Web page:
uziq wrote:you are having a hard time following my point. my point about the hairdressers and grocers wasn't being bothered that they had a vote or a political opinion, it's that they are evidence that people have been brought to great levels of passion and anger about 'issues' and events which heretofore they didn't give a fig about. that's my point about the perils of your much-vaunted 'political commitment'. i don't see much to applaud in a world where people who were never much bothered about politics are suddenly whipped into an anti-EU or anti-migrant frenzy by facebook ad campaigns, suddenly becoming obsessed with something like the EU when for decades prior, of literally much the same thing, they didn't care at all. but you seem to think having an out-and-out political conviction is great.
you are propped up in this thinking by ridiculously naive and jejune thinking by people like rorty, written no doubt in the 1970s or the 1990s or something and echoing many fine and noble sentiments by the likes of habermas and, yes, kant before it. it has very little purchase in the way electoral politics are conducted (and influenced) in 2020. we don't have the same public sphere, the same stable fourth estate and independence of fact/truth, or the same liberal 'sensus communis' (if you really want me to get into kant). god knows why you keep banging on about 'edifying exchanges' and dialogue like some undergraduate at the debating society. how much edification goes on between the remainers and brexiters, do you think?
the EU is a done deal, i give it the decade to die out or else convulse into something else other than its current form. once merkel goes, france and germany will soon be butting heads again, much to the expense of the other paltry powers left in the bargaining ring. not only are they age-old economic rivals, but now they are forced into contrary ideological positions vis-a-vis europe and hot issues like migration: macron going for a unifying approach but the germans being forced into making concessions to, quelle surprise, anti-migrant right populism. you have lean years of recession ahead with leaders merely paying lip service to the 'ideals' of the union, an empty rhetorical exercise but with no one daring to leap into the abyss. enjoy!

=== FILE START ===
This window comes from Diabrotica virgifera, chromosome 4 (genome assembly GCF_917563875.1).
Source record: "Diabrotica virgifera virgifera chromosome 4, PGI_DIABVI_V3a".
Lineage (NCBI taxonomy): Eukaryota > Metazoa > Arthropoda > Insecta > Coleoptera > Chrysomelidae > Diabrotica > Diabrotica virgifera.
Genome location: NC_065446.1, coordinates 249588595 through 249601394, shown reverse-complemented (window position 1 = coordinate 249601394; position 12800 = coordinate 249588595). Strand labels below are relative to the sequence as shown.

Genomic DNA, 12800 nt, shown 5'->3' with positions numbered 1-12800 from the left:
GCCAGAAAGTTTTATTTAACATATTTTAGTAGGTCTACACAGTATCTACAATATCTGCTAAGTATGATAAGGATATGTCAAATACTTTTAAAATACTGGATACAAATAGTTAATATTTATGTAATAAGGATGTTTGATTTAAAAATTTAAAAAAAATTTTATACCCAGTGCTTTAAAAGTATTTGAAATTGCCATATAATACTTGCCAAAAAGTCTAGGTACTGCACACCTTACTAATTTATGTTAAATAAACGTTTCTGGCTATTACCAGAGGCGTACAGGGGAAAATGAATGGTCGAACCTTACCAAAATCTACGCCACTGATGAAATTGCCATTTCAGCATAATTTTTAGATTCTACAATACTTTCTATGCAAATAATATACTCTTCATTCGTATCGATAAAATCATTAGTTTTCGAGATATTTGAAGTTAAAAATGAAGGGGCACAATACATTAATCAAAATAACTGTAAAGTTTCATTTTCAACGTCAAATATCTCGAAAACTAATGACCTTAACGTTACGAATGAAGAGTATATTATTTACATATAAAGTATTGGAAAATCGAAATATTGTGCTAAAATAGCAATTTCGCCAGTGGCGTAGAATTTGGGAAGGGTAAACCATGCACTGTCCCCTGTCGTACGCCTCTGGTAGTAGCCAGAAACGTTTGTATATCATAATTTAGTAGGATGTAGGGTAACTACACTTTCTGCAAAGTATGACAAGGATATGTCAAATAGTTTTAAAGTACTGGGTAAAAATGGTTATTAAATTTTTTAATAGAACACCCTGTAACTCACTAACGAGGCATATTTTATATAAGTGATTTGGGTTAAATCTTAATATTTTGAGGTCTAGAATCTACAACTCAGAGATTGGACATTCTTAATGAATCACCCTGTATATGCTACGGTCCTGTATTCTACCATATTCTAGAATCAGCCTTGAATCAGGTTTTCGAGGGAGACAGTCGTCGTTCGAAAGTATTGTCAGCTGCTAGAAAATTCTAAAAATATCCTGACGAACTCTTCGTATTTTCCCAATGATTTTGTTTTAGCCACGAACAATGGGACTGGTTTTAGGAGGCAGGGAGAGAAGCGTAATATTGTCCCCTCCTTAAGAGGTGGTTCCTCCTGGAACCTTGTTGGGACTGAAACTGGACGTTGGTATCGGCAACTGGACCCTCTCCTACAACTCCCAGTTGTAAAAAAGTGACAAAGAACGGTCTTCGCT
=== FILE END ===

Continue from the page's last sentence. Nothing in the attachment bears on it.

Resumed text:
My argument for democratic participation did not imply that I'm alright with outright manipulation and abuse of the political process. I have as little regard and tolerance for cambridge analytica as do you; it's a blight on democracy. But people heretefore not caring about politics is exactly part of the problem. It's current events forcing the complacent to suddenly adopt a political stance. If political activism were more widespread and culturally embedded I believe we'd have a (slightly) more informed but also more tolerant democracy less vulnerable to this sort of chaotic upheaval. Perhaps wishful thinking, but even among intelligent people (not tracy the hairdresser) actual political involvement and participation is shockingly low and has been declining for years. What's left are parties that are disconnected from the population at large, seem stuck in the 60s in their modus operandi and who are very prone to takeovers by tiny radical elements, allowed to thrive by the absence of reasoned opposition or really anyone else.
As if the ideal of democratic participation started and ended with Rorty, or as if I copy pasted his book into my own convictions. Simply put I find the edifying conversation and underlying reasoning of why it's important compelling. Which, shocker, was based on the notion that real objective truth doesn't exist and that it isn't an independent concept. But as I stated I don't share his overly optimistic outlook on what it will achieve, but do see it as the right way forward for multicultural and democratic societies. It's pretty fucking inane that you completely discard these ideas because they stem from the 80s, as they're now more relevant than ever. Keep quoting poets from the 1900s reflecting on world war 1 and the struggle for irish independence though, that'll sure be relevant contemporary insight.
People (especially in the UK) have been predicting the EU's imminent demise for decades. While of course I can't deny that I'm uncertain about its future as well, I wholeheartedly support its continued existence. If for the mere fact that were the EU to be destroyed today it will simply be rebuilt again tomorrow. It's a necessary part of European life and it's part of the process of normalisation of that institution's place in society that people will question and oppose its continued relevance. The same thing happened with literally every national government we have today, the position of which in your every day life and its right to rule hardly being uncontested in its formative decades if not centuries.
Last edited by Larssen (2020-04-02 08:29:26)